The Planning Inspectorate’s panel report on the Mayor of London’s new London Plan has now been published. Whilst its recommendations are not binding, it is likely that many of them will be incorporated into the London Plan final version – the Plan was found to be sound overall.
With regard to housing specifically, the report highlights the ongoing tension between attempts to resolve London’s housing crisis and the need to provide accommodation of the right sort and in the right place. Local authorities’ housing supply is of course a very significant factor when considering planning applications, as if a robust five year supply cannot be shown the titled balance in the NPPF applies, with a presumption in favour of development unless there are clear and demonstrable reasons otherwise.
The Mayor’s draft set out very ambitious targets for local authorities’ housing provision, much of which was to be provided on smaller sites. To enable this, the draft included a presumption in favour of infill development on small brownfield sites, upward development and infill development of houses close to public transport links. However, the panel report recommends abolishing the small sites presumption policy entirely, cutting the housing target for small sites in half and dramatically reducing the overall housing target to be provided.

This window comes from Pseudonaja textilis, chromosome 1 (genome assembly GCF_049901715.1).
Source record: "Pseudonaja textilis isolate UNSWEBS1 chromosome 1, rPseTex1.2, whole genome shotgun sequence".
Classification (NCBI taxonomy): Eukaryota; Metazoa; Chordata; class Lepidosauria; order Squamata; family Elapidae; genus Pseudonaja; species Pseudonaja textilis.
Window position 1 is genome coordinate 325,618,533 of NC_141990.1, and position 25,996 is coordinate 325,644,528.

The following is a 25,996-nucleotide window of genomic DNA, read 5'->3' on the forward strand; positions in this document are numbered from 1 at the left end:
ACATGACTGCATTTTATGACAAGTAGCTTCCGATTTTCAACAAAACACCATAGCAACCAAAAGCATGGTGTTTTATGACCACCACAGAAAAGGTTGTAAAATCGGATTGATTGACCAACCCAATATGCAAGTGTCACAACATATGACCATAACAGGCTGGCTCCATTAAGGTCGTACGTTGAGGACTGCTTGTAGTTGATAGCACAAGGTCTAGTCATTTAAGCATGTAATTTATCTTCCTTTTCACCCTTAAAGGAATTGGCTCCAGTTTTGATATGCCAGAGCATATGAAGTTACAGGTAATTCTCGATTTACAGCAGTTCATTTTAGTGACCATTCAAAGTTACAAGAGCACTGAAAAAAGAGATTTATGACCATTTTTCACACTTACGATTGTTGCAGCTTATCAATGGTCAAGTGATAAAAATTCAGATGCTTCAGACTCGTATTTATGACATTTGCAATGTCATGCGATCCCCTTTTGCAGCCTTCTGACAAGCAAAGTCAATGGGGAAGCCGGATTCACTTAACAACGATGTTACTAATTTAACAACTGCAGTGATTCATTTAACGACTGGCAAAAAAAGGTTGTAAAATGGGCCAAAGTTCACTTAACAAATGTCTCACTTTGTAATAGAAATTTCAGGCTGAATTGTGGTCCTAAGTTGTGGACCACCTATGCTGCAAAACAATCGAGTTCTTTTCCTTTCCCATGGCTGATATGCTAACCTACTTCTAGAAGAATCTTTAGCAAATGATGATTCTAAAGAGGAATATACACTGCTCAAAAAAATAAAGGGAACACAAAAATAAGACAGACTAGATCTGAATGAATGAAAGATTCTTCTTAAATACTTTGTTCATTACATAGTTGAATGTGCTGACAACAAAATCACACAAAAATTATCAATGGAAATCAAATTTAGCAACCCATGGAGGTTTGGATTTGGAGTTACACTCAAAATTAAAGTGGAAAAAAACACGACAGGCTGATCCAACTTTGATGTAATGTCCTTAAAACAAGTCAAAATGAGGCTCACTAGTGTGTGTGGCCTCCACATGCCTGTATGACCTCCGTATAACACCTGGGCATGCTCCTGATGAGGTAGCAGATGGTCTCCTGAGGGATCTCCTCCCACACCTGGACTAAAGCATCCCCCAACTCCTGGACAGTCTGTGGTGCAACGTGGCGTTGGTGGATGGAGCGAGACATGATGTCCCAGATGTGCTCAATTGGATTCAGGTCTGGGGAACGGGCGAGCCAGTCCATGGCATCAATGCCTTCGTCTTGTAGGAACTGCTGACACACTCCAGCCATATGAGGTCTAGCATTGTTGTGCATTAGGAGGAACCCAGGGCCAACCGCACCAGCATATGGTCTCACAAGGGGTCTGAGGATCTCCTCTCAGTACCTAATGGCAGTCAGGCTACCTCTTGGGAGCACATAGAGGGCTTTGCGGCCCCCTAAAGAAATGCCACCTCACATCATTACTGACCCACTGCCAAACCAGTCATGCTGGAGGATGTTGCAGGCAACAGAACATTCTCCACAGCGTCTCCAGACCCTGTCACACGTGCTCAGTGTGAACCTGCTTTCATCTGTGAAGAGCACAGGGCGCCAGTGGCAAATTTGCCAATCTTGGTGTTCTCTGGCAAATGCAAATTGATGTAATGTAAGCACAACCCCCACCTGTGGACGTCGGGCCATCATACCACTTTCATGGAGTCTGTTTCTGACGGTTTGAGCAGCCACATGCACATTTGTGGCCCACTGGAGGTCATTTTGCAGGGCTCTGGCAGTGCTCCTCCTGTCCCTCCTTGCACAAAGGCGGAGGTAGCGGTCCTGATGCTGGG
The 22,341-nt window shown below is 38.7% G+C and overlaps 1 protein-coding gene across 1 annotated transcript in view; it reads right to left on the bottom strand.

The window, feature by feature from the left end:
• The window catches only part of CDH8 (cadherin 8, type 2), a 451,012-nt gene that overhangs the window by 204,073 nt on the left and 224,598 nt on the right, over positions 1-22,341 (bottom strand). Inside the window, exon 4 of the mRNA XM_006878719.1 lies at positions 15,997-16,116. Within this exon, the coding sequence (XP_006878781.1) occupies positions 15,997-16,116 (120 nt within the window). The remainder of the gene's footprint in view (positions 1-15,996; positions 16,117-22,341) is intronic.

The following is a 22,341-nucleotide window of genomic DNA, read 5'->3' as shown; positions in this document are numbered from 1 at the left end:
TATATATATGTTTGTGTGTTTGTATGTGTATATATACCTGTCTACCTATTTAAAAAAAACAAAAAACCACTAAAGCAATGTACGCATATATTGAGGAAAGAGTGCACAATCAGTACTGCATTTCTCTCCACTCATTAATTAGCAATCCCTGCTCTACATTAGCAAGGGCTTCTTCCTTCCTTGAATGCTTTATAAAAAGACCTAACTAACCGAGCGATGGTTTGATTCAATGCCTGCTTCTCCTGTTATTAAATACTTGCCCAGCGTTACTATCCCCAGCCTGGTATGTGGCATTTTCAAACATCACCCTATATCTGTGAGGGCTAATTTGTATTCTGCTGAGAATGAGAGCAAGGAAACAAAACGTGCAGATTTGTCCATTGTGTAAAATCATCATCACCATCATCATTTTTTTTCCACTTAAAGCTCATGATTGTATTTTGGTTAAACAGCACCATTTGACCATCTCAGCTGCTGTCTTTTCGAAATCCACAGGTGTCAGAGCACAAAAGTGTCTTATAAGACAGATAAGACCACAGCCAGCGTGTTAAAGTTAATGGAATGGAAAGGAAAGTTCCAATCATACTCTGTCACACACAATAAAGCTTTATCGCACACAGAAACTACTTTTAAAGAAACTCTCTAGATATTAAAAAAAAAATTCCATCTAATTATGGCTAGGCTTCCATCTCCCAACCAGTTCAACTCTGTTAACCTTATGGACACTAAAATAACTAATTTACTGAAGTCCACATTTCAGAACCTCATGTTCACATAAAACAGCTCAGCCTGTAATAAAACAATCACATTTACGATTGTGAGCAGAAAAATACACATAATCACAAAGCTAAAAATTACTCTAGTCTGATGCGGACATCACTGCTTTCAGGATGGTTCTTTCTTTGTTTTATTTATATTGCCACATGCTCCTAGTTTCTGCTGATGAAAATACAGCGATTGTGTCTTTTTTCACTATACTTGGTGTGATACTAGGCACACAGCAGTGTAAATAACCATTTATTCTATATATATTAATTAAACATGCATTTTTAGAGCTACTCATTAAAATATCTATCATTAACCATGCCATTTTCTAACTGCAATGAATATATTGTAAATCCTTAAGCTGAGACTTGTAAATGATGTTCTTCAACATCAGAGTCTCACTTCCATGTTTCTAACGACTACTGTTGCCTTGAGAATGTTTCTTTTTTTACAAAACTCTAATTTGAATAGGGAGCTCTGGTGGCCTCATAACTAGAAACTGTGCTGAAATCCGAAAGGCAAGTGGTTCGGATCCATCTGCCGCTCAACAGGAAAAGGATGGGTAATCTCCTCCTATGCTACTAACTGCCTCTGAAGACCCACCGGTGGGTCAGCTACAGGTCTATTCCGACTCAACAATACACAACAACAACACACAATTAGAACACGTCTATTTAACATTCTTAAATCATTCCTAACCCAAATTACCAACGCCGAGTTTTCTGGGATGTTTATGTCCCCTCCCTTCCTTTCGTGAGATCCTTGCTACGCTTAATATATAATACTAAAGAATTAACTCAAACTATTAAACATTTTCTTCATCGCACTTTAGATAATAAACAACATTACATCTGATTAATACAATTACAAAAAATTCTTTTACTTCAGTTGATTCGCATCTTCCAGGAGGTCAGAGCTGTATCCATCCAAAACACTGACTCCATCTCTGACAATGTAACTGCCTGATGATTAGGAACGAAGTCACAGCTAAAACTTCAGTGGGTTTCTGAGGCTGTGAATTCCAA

If the final plan stays as recommended, developers will need to consider whether small sites can be redeveloped, as many local authorities own policies would not permit this, and it would only have been with the help of the new London Plan policy that such development could have been allowed. Additionally, lower housing targets will mean that it is easier for an LPA to demonstrate a five-year supply. This is especially so as the recommendations also abolish an annualised target, leaving it open for LPAs to argue that the majority of their 10-year requirement could come forward in the final few years. On the other hand, local authorities still need to find accommodation – the new targets are still a large increase on existing ones, and care will need to be taken to ensure appropriate housing development is allowed to come forward.
Article written by James Kon